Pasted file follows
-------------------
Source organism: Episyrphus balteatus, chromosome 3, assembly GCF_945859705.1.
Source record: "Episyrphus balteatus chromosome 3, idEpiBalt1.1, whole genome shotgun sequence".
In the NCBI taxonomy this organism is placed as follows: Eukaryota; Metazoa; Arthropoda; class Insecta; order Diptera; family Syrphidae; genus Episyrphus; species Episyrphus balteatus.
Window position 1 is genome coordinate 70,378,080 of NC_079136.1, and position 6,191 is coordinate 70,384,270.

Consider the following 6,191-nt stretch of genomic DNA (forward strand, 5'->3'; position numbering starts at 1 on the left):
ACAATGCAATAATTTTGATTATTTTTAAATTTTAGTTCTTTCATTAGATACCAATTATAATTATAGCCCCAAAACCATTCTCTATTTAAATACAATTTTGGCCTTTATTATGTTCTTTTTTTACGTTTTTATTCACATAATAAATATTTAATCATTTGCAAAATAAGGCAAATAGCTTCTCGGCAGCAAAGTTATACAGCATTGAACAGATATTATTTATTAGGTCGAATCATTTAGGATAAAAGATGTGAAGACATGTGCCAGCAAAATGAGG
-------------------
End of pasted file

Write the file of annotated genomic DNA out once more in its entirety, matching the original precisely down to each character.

Source organism: Episyrphus balteatus, chromosome 3, assembly GCF_945859705.1.
Source record: "Episyrphus balteatus chromosome 3, idEpiBalt1.1, whole genome shotgun sequence".
In the NCBI taxonomy this organism is placed as follows: Eukaryota; Metazoa; Arthropoda; class Insecta; order Diptera; family Syrphidae; genus Episyrphus; species Episyrphus balteatus.
Window position 1 is genome coordinate 70,378,080 of NC_079136.1, and position 6,191 is coordinate 70,384,270.

Consider the following 6,191-nt stretch of genomic DNA (forward strand, 5'->3'; position numbering starts at 1 on the left):
ACAATGCAATAATTTTGATTATTTTTAAATTTTAGTTCTTTCATTAGATACCAATTATAATTATAGCCCCAAAACCATTCTCTATTTAAATACAATTTTGGCCTTTATTATGTTCTTTTTTTACGTTTTTATTCACATAATAAATATTTAATCATTTGCAAAATAAGGCAAATAGCTTCTCGGCAGCAAAGTTATACAGCATTGAACAGATATTATTTATTAGGTCGAATCATTTAGGATAAAAGATGTGAAGACATGTGCCAGCAAAATGAGG